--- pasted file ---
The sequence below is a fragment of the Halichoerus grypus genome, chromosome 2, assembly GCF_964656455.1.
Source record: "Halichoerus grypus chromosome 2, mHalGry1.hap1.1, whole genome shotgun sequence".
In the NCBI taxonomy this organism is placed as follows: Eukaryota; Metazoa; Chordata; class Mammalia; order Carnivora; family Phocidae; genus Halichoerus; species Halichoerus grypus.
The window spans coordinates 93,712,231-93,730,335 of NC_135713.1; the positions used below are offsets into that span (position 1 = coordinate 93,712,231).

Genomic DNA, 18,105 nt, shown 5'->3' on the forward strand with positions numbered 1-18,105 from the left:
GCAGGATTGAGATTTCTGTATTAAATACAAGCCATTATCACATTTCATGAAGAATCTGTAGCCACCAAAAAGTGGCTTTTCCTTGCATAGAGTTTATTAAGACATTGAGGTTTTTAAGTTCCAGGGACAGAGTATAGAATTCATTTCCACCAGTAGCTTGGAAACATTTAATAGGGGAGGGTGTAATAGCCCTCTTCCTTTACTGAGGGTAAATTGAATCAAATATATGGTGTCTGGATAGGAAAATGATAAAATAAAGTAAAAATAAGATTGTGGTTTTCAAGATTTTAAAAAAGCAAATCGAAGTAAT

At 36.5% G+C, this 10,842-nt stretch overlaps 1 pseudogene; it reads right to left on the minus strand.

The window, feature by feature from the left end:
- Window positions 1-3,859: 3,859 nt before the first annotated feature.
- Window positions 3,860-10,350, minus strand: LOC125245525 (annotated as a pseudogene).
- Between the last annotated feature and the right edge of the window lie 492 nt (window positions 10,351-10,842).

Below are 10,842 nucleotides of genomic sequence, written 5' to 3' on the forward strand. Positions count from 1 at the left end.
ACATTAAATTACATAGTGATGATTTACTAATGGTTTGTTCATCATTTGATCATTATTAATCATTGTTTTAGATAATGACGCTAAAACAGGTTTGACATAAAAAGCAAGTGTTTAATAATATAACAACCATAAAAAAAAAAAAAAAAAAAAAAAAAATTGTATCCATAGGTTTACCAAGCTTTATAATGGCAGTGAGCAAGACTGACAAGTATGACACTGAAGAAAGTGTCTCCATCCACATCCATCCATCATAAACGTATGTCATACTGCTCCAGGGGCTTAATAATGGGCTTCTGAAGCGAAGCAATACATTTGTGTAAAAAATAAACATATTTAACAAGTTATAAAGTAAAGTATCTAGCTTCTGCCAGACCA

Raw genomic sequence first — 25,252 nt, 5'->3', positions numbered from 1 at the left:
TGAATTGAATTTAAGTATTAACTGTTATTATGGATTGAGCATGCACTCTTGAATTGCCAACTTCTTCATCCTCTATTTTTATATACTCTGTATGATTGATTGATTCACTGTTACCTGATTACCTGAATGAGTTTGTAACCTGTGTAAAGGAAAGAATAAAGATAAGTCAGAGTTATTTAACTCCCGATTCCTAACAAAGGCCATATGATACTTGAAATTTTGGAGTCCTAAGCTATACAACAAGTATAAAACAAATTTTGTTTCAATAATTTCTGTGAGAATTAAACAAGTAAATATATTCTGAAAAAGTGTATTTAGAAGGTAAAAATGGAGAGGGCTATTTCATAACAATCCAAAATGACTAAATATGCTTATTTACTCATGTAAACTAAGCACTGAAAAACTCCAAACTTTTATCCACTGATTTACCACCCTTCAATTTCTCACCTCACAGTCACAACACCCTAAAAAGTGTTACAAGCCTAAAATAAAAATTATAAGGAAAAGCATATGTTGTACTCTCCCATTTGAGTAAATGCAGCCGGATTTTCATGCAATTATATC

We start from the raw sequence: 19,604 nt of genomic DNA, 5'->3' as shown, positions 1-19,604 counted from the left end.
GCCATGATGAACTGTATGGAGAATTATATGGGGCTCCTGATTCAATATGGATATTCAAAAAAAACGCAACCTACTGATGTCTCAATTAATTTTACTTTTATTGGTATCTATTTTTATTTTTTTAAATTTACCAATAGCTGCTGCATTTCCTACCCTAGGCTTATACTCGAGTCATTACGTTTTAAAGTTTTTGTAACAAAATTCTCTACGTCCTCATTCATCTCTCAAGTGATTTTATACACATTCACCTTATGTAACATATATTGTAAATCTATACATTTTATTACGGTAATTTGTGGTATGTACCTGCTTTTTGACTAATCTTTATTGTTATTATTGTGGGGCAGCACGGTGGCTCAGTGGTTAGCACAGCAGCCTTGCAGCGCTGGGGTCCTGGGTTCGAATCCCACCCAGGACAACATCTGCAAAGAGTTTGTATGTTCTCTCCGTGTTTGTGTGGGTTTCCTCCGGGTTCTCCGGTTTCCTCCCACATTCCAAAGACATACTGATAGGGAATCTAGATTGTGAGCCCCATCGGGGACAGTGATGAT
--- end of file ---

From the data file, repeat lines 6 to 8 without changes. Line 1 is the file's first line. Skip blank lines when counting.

GCAGGATTGAGATTTCTGTATTAAATACAAGCCATTATCACATTTCATGAAGAATCTGTAGCCACCAAAAAGTGGCTTTTCCTTGCATAGAGTTTATTAAGACATTGAGGTTTTTAAGTTCCAGGGACAGAGTATAGAATTCATTTCCACCAGTAGCTTGGAAACATTTAATAGGGGAGGGTGTAATAGCCCTCTTCCTTTACTGAGGGTAAATTGAATCAAATATATGGTGTCTGGATAGGAAAATGATAAAATAAAGTAAAAATAAGATTGTGGTTTTCAAGATTTTAAAAAAGCAAATCGAAGTAAT

At 36.5% G+C, this 10,842-nt stretch overlaps 1 pseudogene; it reads right to left on the minus strand.

The window, feature by feature from the left end: